Finding a safe and effective treatment for children with ADHD who are a physical threat to others is a difficult and trying experience for families.
For most aggressive children with attention-deficit/hyperactivity disorder (ADHD), the combination of stimulation therapy and behavioral management training for parents reduces their violent behaviors. Yet, some children remain a threat.
Earlier research has suggested that additional medication may help alleviate the aggression, but it has been unknown whether or not the dual-drug strategy is effective and safe.
A new study, published in the Journal of the American Academy of Child and Adolescent Psychiatry, looked at 168 children ages 6 to 12 who were diagnosed with ADHD and disruptive behavior disorder and who displayed significant physical aggression. The children were divided into two groups, “basic” and “augmented.”
All study participants received a stimulant drug called OROS methylphenidate, and their parents received training in behavior management procedures for nine weeks. This combination treatment is called “basic” because both are evidence-based and have been shown to be helpful for improving both ADHD and aggression.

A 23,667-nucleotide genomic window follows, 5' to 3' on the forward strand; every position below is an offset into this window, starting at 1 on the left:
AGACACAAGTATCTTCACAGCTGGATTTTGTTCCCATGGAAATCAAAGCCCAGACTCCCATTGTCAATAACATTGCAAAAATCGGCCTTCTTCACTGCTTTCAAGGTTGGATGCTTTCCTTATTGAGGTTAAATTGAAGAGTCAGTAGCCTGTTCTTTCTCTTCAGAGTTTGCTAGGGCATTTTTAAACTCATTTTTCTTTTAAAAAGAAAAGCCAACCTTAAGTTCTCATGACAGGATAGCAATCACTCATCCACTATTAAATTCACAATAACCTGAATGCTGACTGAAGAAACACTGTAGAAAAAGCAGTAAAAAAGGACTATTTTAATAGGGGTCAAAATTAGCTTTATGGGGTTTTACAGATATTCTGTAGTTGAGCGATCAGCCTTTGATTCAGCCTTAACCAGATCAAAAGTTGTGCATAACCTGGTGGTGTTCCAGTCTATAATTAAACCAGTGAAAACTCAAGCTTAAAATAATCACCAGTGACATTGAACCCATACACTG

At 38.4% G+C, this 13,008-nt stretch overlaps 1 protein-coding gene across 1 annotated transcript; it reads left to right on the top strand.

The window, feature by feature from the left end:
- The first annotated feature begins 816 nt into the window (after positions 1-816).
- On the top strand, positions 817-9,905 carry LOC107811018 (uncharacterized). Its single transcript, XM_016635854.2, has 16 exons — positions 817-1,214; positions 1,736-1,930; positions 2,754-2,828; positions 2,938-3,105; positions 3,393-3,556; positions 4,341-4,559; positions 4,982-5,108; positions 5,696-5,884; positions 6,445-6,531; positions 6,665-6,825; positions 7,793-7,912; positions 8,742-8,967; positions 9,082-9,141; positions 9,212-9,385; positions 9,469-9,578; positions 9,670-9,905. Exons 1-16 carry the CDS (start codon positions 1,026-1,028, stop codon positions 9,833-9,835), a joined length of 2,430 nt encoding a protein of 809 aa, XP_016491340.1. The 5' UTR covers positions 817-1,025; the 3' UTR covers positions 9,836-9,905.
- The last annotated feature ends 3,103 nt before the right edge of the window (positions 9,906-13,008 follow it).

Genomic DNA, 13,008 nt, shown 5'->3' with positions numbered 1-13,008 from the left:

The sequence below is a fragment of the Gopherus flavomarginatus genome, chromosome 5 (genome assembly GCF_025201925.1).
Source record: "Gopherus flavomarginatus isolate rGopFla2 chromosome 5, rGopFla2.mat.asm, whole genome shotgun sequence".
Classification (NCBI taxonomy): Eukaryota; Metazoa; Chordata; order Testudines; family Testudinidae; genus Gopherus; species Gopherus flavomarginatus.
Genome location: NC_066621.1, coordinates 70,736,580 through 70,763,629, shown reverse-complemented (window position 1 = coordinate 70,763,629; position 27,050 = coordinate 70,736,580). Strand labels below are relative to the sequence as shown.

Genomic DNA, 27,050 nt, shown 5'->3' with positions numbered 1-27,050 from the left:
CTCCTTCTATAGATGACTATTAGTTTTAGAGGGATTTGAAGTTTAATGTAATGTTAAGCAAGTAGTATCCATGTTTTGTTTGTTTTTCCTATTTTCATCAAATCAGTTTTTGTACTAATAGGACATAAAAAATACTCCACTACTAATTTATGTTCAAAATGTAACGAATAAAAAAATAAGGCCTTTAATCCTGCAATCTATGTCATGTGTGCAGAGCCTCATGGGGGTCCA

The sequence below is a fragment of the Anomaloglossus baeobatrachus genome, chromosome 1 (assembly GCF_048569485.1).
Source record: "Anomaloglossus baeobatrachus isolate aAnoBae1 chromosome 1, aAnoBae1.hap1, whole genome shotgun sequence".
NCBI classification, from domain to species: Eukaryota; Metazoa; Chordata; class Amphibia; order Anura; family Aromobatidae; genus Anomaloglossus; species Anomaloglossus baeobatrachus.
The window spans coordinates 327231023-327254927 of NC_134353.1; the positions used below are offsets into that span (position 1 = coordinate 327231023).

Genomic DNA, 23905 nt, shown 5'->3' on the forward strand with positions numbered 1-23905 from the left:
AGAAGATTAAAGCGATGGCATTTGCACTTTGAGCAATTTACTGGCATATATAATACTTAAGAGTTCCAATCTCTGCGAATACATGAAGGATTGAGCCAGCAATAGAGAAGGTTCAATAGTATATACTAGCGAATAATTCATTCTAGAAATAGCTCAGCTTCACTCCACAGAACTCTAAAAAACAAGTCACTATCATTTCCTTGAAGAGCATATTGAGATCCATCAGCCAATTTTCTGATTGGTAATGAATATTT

To augment the effectiveness of basic treatment, the “augmented” group received a second medication—the antipsychotic drug risperidone.
The study results showed that compared to the “basic group,” the “augmented group,” who received the stimulant medication and parent training plus risperidone, showed significant improvement (on average with moderately better behavior) in anger, irritability, and aggression according to parents.
Parents also reported that children receiving augmented therapy were less likely to be impaired socially or academically by their anger and irritability than children receiving basic therapy.
“The take home message is that augmenting stimulant medication and parent training in behavior management with risperidone may result in additional behavioral improvement in aggression, anger, and irritability over the short-term for children who really require a second medication,” says Kenneth Gadow, professor of psychiatry at Stony Brook University.
“But it is very important for practitioners to document behavioral change,” he says. “We are continuing to analyze our data to determine if these short-term benefits are maintained over a longer time interval.”
Researchers from University of Pittsburgh, Case Western Reserve University, and Ohio State University were coauthors of the study. The National Institute of Mental Health and the National Institutes of Health General Clinical Research Center funded the research.
Source: Stony Brook University